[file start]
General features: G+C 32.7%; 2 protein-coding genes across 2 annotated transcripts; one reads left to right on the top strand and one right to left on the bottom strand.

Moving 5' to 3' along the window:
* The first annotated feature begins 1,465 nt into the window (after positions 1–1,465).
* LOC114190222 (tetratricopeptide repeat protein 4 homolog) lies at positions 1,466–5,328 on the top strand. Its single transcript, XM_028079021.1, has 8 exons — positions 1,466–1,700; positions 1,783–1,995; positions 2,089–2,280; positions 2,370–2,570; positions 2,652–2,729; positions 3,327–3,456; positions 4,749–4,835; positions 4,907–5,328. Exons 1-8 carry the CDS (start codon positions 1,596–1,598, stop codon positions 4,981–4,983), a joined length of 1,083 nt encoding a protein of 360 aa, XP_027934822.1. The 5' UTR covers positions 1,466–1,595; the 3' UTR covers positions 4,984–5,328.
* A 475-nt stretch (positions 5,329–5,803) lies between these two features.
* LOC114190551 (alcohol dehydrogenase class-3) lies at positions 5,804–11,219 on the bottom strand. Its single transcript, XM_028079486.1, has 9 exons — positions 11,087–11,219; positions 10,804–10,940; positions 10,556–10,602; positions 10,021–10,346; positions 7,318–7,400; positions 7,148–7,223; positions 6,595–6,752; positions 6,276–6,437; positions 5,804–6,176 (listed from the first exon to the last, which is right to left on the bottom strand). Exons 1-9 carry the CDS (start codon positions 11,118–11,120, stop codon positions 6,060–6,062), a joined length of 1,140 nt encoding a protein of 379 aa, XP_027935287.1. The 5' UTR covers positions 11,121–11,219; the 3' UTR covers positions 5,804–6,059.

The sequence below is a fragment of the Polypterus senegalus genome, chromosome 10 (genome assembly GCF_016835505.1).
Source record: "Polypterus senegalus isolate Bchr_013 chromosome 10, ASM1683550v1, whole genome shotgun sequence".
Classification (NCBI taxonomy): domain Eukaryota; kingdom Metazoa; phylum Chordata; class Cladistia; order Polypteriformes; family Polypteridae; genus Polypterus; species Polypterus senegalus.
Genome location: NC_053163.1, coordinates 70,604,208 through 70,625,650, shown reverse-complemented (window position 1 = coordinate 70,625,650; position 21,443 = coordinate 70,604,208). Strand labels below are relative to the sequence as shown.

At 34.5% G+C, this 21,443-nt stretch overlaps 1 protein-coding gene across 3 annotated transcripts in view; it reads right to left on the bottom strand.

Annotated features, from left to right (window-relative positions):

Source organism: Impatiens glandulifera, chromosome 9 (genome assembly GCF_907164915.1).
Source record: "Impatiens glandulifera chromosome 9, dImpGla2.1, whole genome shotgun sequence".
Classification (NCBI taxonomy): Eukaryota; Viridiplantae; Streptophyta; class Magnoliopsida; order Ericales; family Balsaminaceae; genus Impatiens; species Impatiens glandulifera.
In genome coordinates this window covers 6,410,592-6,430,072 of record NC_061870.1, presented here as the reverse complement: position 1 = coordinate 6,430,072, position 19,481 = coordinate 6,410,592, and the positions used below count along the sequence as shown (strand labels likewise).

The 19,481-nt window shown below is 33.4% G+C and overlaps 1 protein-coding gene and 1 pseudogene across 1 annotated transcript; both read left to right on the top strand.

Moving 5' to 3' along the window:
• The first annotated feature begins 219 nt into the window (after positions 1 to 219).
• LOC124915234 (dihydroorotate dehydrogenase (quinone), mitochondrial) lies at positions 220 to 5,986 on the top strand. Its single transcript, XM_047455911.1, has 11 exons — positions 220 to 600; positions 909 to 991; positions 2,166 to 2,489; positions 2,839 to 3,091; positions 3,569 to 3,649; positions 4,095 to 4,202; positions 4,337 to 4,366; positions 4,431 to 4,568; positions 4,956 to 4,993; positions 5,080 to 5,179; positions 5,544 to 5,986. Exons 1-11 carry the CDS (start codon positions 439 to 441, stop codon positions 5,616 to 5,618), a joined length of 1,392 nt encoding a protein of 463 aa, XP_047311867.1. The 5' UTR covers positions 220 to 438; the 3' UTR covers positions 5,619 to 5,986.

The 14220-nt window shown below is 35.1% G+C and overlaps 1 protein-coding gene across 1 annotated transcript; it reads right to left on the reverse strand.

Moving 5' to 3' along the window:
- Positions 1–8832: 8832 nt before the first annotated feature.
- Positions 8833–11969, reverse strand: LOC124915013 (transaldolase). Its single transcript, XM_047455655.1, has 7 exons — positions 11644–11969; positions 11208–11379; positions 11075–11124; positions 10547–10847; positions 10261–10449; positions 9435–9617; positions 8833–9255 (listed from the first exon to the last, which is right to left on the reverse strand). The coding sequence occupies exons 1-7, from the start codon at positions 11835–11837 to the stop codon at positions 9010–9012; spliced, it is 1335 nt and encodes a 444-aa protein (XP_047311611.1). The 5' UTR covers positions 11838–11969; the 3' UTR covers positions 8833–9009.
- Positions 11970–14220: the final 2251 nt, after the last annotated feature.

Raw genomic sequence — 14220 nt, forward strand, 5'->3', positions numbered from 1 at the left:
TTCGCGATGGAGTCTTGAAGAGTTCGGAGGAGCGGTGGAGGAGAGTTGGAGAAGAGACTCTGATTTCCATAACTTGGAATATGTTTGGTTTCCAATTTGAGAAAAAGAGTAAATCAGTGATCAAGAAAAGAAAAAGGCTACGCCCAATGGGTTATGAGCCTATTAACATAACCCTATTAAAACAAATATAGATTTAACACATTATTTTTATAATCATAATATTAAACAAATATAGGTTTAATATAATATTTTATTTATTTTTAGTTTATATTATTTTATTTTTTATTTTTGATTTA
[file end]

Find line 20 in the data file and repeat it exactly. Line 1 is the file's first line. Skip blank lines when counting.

• LOC124915234 (dihydroorotate dehydrogenase (quinone), mitochondrial) lies at positions 220 to 5,986 on the top strand. Its single transcript, XM_047455911.1, has 11 exons — positions 220 to 600; positions 909 to 991; positions 2,166 to 2,489; positions 2,839 to 3,091; positions 3,569 to 3,649; positions 4,095 to 4,202; positions 4,337 to 4,366; positions 4,431 to 4,568; positions 4,956 to 4,993; positions 5,080 to 5,179; positions 5,544 to 5,986. Exons 1-11 carry the CDS (start codon positions 439 to 441, stop codon positions 5,616 to 5,618), a joined length of 1,392 nt encoding a protein of 463 aa, XP_047311867.1. The 5' UTR covers positions 220 to 438; the 3' UTR covers positions 5,619 to 5,986.